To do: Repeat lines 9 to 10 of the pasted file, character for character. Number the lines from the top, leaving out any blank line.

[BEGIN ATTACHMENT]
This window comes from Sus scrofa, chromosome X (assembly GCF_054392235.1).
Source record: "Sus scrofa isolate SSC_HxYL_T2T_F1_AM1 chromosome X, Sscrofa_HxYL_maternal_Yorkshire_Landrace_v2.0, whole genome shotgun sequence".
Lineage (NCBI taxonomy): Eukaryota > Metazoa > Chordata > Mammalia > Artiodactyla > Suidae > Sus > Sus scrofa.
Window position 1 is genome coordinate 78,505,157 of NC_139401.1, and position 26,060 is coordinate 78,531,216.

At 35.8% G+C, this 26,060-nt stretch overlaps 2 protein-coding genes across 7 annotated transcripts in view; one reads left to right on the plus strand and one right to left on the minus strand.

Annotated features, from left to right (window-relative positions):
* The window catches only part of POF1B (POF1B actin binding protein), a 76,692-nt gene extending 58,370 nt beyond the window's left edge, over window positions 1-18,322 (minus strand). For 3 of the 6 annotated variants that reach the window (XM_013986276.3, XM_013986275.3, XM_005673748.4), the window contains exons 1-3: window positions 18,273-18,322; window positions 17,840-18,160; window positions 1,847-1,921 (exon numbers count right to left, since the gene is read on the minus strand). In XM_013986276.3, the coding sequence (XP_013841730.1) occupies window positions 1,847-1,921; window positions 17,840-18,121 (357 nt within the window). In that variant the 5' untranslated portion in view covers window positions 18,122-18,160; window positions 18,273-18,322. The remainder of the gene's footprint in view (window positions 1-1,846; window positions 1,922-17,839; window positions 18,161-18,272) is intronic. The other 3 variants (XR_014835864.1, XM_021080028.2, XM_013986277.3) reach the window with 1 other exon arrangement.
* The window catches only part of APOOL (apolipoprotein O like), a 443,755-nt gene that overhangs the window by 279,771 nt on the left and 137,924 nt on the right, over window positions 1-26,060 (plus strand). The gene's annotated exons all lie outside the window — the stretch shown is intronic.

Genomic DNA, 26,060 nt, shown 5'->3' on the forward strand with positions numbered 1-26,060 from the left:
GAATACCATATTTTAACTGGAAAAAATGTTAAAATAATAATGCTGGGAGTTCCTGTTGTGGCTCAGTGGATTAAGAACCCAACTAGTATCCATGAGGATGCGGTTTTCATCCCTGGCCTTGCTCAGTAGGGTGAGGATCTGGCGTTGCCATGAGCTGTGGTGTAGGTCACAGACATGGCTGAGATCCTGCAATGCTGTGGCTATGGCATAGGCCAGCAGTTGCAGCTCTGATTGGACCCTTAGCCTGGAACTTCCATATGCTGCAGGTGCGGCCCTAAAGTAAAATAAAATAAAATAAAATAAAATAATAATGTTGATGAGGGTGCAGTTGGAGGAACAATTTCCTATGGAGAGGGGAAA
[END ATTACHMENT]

Genomic DNA, 26,060 nt, shown 5'->3' on the forward strand with positions numbered 1-26,060 from the left:
GAATACCATATTTTAACTGGAAAAAATGTTAAAATAATAATGCTGGGAGTTCCTGTTGTGGCTCAGTGGATTAAGAACCCAACTAGTATCCATGAGGATGCGGTTTTCATCCCTGGCCTTGCTCAGTAGGGTGAGGATCTGGCGTTGCCATGAGCTGTGGTGTAGGTCACAGACATGGCTGAGATCCTGCAATGCTGTGGCTATGGCATAGGCCAGCAGTTGCAGCTCTGATTGGACCCTTAGCCTGGAACTTCCATATGCTGCAGGTGCGGCCCTAAAGTAAAATAAAATAAAATAAAATAAAATAATAATGTTGATGAGGGTGCAGTTGGAGGAACAATTTCCTATGGAGAGGGGAAA